Okkonen, Eino and Helvi



My father Eino J. Okkonen was born near the end of Bark Point in 1903 and lived his entire life of 93 years in Herbster. My father and his brother Uno became commercial fisherman as that was the primary way they could earn a few dollars to survive in the area. Logging was in decline, farming was difficult at best, and other work was not available on a regular basis. They continued fishing until 1955 when his brother Uno passed away. Eino then went back out on the big lakes working on the ore freighters until he retired at the age of 65. After that, he worked at a number of different jobs in Herbster for a few more years until he finally fully retired and lived a life of relative leisure until his passing in 1996.

My mother, Helvi M. Wintturi, was born in Fitchburg, Massachusetts in 1911 and moved to Herbster with her family in 1921 to a place on the Bark Point Road about a mile from Herbster next to Jacob Kivisto, Mrs. Wintturi’s brother. During the early 1900’s, the entire length of the Bark Point from Herbster to its end was inhabited primarily by people of Finnish extraction, and my parents were part of that group.  Bark Point almost became a town back in those days as they had quite a concentration of people with a store, school and even a postal destination on location, but as travel became easier, the big town of Herbster 4 miles away took over.

My mother and father were married in 1933 and resided in Herbster all of their lives. They raised three of us kids; myself, Louise A. M. and E. Arnold (in arrival order). My mother always said they had just the family they had planned on, but I’m not sure that we lived up to all of their expectations? We had a normal household, which primarily revolved around dad’s fishing occupation. We did not have much, but enough to eat and a couple little gifts on Christmas and on our birthdays. We always had fish (fried, boiled, salted, smoked, patties, fish eggs—salted and fried, and every way known to my folks), venison (off and on pretty much all year round), milk and butter from Grandma Wintturi’s cow and lots of bakery items made at home. Mother canned almost everything: fruits, fish, meat, and vegetables. We generally had blueberries for our rice pudding and pancakes all through the year. We had hard winters (cold and snow), and just about all of the communicable diseases that came around plus a few others, but we survived as best we could.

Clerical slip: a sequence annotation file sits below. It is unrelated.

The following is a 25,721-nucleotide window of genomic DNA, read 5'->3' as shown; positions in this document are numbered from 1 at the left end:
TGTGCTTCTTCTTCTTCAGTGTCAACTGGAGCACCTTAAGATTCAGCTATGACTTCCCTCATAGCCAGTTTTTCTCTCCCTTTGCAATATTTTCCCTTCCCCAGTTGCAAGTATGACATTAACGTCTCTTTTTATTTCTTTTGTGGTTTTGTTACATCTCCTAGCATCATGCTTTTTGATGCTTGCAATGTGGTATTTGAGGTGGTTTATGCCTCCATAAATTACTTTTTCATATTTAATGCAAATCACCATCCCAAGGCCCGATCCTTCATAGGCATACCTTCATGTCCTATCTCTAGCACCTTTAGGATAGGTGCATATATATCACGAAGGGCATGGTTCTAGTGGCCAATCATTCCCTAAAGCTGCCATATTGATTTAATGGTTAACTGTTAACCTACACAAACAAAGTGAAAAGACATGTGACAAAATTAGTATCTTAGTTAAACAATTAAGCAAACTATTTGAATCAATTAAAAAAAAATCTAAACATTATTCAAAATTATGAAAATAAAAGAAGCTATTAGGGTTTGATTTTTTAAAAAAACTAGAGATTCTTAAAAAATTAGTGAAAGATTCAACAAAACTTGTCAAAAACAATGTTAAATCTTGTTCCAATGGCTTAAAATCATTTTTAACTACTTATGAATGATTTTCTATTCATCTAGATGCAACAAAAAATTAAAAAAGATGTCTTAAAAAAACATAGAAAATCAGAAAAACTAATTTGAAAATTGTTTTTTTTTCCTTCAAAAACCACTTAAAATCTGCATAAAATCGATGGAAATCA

Eino and Helvi loved to dance, sing, and visit other folks. In the early years, Eino played the accordion on occasion at some of the dances the Finnish people held at the old Finn Hall, and they went to almost every dance in the area over the years. We visited relatives and others, celebrated birthdays, went to fairs, and had other gatherings quite often. The Finns of Bark Point were a sociable group in the early days as they practiced their Finnish Heritage. In later years, Eino and Helvi were willing to do and help us in any way, they were very giving and family oriented. They always said, “We had a good life and would not know how or even want to change it if we could.”  They were very good honest people, and their family and Herbster were fortunate to have them around for as long as they did.

By: Wilho M. Okkonen